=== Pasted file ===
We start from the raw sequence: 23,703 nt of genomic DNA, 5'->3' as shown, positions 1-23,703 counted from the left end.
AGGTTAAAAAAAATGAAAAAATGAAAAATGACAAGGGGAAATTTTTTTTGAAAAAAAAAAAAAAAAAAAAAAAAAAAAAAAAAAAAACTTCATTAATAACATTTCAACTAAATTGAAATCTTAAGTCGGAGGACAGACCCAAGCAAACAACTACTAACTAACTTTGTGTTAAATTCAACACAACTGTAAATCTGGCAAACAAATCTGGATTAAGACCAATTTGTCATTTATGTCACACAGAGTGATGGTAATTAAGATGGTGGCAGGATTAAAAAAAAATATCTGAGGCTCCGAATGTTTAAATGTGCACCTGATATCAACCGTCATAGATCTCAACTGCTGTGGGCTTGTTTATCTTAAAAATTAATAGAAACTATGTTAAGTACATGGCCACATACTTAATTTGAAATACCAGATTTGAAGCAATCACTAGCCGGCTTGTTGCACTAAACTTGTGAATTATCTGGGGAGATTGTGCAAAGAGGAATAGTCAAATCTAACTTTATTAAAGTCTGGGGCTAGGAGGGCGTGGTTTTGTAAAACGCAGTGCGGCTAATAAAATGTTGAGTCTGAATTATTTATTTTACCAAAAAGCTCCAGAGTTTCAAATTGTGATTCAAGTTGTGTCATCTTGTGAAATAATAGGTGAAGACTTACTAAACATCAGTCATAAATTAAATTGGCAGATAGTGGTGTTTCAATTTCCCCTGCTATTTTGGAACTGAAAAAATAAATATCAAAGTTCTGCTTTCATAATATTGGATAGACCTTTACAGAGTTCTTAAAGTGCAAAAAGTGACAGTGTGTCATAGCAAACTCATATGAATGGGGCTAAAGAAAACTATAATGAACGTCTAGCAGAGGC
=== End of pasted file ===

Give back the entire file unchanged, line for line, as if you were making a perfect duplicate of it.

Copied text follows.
We start from the raw sequence: 23,703 nt of genomic DNA, 5'->3' as shown, positions 1-23,703 counted from the left end.
AGGTTAAAAAAAATGAAAAAATGAAAAATGACAAGGGGAAATTTTTTTTGAAAAAAAAAAAAAAAAAAAAAAAAAAAAAAAAAAAAACTTCATTAATAACATTTCAACTAAATTGAAATCTTAAGTCGGAGGACAGACCCAAGCAAACAACTACTAACTAACTTTGTGTTAAATTCAACACAACTGTAAATCTGGCAAACAAATCTGGATTAAGACCAATTTGTCATTTATGTCACACAGAGTGATGGTAATTAAGATGGTGGCAGGATTAAAAAAAAATATCTGAGGCTCCGAATGTTTAAATGTGCACCTGATATCAACCGTCATAGATCTCAACTGCTGTGGGCTTGTTTATCTTAAAAATTAATAGAAACTATGTTAAGTACATGGCCACATACTTAATTTGAAATACCAGATTTGAAGCAATCACTAGCCGGCTTGTTGCACTAAACTTGTGAATTATCTGGGGAGATTGTGCAAAGAGGAATAGTCAAATCTAACTTTATTAAAGTCTGGGGCTAGGAGGGCGTGGTTTTGTAAAACGCAGTGCGGCTAATAAAATGTTGAGTCTGAATTATTTATTTTACCAAAAAGCTCCAGAGTTTCAAATTGTGATTCAAGTTGTGTCATCTTGTGAAATAATAGGTGAAGACTTACTAAACATCAGTCATAAATTAAATTGGCAGATAGTGGTGTTTCAATTTCCCCTGCTATTTTGGAACTGAAAAAATAAATATCAAAGTTCTGCTTTCATAATATTGGATAGACCTTTACAGAGTTCTTAAAGTGCAAAAAGTGACAGTGTGTCATAGCAAACTCATATGAATGGGGCTAAAGAAAACTATAATGAACGTCTAGCAGAGGC